Measures of dispersion

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Measures of dispersion

  1. 1. Measures of dispersion •Range •Mean absolute deviation •Variance •Standard deviation •Co-efficient of variation
  2. 2. Range Difference between highest & lowest scores of distribution. • E.g. 3,5,7,9,12. Range = 12-3=9. • Easy to compute and understand. • Quick impression of dispersion. • Useful for SD. • It is sensitive to extreme value • It dose not give you any information about the pattern of distribution. • It is based on two variable.
  3. 3. Mean absolute deviation (MD) • MD=∑│ │/n • ∑│ │ │= absolute deviation of each score from the mean ignoring plus or minus sign. • n= Total number of scores. Procedure, • Calculate the difference between each item & the mean. (X - ). • Sum up the values of the difference ignoring plus and minus sign.
  4. 4. = 40/5=8 Score (X) X - 4 4 – 8 = -4 4 6 6 – 8 = - 2 2 8 8 – 8 = 0 0 10 10 – 8 = 2 2 12 12- 8 = 4 4 Total (X) = 40 ∑ = 12
  5. 5. • MD= 12/5 = 2.4 • Evaluation – • It represents the overall dispersion. • MD value is not amenable to mathematical manipulations. • Hence MD is not useful for advance statistical analysis.
  6. 6. Variance • These measures are based on the square deviation of all values from the mean. • It eliminates the drawback of MD • The variance is the means of the squared deviations from the mean of distribution. • Mean Variance SD CV • MD= σ 2 = σ = CV • σ 2 or S2 = ∑ 2 / n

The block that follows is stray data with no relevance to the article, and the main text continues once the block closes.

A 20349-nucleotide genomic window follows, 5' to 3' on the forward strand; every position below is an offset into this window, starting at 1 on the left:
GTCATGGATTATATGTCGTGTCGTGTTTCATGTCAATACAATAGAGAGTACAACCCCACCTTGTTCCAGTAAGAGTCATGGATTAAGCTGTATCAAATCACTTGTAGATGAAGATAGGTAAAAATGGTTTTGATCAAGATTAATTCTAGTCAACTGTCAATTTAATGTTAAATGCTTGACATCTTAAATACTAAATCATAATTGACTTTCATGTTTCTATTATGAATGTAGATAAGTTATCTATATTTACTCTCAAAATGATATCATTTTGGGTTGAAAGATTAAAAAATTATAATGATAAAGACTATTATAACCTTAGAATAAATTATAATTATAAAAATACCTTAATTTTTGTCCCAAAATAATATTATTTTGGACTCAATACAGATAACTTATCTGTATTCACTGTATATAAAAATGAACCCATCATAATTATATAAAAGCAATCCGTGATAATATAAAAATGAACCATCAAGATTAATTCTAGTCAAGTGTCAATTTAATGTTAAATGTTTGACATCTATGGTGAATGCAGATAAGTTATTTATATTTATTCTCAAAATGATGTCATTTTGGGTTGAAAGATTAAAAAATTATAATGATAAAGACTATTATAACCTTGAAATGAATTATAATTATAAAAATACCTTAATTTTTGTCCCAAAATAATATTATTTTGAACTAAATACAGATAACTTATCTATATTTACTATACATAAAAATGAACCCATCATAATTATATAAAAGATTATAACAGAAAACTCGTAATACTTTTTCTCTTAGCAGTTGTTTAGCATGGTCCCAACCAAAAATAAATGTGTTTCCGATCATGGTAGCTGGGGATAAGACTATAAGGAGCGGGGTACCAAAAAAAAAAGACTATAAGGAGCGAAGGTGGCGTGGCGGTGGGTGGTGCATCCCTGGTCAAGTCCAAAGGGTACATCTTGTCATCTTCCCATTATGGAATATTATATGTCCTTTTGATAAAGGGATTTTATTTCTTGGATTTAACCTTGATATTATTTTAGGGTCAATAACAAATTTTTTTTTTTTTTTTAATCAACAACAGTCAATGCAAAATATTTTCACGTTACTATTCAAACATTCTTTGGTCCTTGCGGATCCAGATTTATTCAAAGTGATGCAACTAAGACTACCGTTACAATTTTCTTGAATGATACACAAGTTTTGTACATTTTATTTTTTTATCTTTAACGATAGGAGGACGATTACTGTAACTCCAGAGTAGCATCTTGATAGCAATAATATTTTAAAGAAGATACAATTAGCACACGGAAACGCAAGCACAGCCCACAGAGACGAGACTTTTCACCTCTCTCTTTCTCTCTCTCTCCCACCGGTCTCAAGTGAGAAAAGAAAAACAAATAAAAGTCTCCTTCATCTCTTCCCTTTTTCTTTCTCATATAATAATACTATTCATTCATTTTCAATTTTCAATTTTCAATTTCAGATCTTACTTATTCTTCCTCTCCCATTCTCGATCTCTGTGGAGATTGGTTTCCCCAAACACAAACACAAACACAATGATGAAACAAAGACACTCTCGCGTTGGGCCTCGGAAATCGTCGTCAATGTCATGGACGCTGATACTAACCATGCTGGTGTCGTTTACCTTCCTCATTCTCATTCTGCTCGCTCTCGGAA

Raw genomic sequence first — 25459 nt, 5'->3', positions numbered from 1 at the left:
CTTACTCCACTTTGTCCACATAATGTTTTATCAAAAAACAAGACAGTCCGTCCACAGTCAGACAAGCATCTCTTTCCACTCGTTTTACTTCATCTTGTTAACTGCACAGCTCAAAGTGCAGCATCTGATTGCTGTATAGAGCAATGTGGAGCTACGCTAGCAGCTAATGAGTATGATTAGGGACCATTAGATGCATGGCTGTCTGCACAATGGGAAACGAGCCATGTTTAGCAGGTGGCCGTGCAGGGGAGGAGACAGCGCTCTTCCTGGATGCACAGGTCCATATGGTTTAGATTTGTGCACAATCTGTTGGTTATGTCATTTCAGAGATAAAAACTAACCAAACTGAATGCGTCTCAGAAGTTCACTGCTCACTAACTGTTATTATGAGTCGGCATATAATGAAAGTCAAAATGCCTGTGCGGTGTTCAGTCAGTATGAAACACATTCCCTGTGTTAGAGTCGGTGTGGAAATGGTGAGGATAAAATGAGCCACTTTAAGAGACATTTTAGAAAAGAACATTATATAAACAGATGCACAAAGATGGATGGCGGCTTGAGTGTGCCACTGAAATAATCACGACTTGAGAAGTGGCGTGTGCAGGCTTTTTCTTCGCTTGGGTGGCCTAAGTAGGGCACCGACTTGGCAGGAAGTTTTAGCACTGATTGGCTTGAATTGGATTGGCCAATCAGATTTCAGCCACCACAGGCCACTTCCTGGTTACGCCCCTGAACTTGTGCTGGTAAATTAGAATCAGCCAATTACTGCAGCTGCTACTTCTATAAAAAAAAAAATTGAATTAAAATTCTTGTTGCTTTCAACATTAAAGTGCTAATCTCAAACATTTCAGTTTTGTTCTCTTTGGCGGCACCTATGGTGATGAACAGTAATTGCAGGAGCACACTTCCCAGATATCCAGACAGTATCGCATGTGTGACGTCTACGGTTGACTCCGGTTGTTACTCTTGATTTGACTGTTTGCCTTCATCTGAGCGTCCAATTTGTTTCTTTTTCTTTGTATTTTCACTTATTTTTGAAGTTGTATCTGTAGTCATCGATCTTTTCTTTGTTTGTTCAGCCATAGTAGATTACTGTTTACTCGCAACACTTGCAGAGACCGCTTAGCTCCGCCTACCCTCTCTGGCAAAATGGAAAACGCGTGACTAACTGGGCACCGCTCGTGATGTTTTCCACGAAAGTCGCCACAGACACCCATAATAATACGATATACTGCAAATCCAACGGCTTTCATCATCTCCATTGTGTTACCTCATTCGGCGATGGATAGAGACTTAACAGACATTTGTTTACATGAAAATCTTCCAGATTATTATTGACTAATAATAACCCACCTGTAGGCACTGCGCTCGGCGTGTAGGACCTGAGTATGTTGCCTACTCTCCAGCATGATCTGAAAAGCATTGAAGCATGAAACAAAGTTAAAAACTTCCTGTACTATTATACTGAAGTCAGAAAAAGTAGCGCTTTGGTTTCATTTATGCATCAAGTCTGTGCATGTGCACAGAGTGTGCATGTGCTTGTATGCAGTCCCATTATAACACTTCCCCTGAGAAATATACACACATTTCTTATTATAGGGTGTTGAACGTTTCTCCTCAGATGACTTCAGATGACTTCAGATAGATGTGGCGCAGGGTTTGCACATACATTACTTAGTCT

7. 7. = ∑X / n =48/6=8 Score (X) X - 2 3 3 – 8 = -5 25 5 5– 8 = - 3 9 7 7 – 8 = -1 1 9 9 – 8 = 1 1 10 10- 8 = 2 4 14 14 – 8 =6 36 Total (X) = 48 ∑ 2 = 76
  8. 8. • σ 2 or S2 = ∑ 2 / n =76/6 =12.6 Evaluation , • It express the average dispersion not in the original units of measurements but in squared units. • The problem is solved by taking the square root of variance . • This transform into SD
  9. 9. Standard deviation • It is the square root of the means of the squared deviation from the mean of distribution. • It express dispersion in the original scores. • It is originally denoted by σ, the Greek letter Sigma or S .
  10. 10. SD • S =3.5
  11. 11. • Grouped data • = 3.9 Scores f mid point (m) fm Fm * m = fm2 4 – 6 1 5 5 25 7 -- 9 2 8 16 128 10 -- 12 4 11 44 484 13 -- 15 3 14 42 588 16 -- 18 1 17 17 289 19 -- 21 1 20 20 400 n=12 144 1914 2 -
  12. 12. • σ 2 or S2 = (∑fm2 / n) - 2 = 15.5
  13. 13. Evaluation, • SD is more stable from sample to sample. • It is possible to obtain SD for two or more group combined. • It is more useful in more advanced analysis i.e. to calculate co -efficient of variation.
  14. 14. Co-efficient of Variation • SD can’t be compared in absolute magnitudes when the distribution compared have different means. • E.g. mean of 7 than to mean of 75, it would convey different meaning. • Therefore the degree of variability must be calculated in relation to the mean of the distribution. • This is measured by coefficient of variation. • CV indicates the relative variation.
  15. 15. • CV= σ/ * 100
  16. 16. • Democratic participation in four co-operatives . • There are no significant differences among the SD in the four cooperatives. • However there are substantial differences between the means of indicating the varying degrees of democratic participation in each co operative. Co operative A-160 B-150 C-190 D-170 Mean 4.7 5.4 2.9 5.6 SD 2.7 2.9 2.8 2.7 CV 57 % 54 % 95.5 % 48 %
  17. 17. • When the value of coefficient of variation is higher, it means that the data has high variability and less stability. When the value of coefficient of variation is lower, it means the data has less variability and high stability. • CV shows that the relative deviation from the mean is higher in ‘c’ than in other co operatives, reflecting the given lower degree of Homogeneity in democratic participation i.e. higher degree of variability in democratic participation it. • The lower the value of the coefficient of variation, the more precise the estimate. • The advantage of the CV is that it is unit less.

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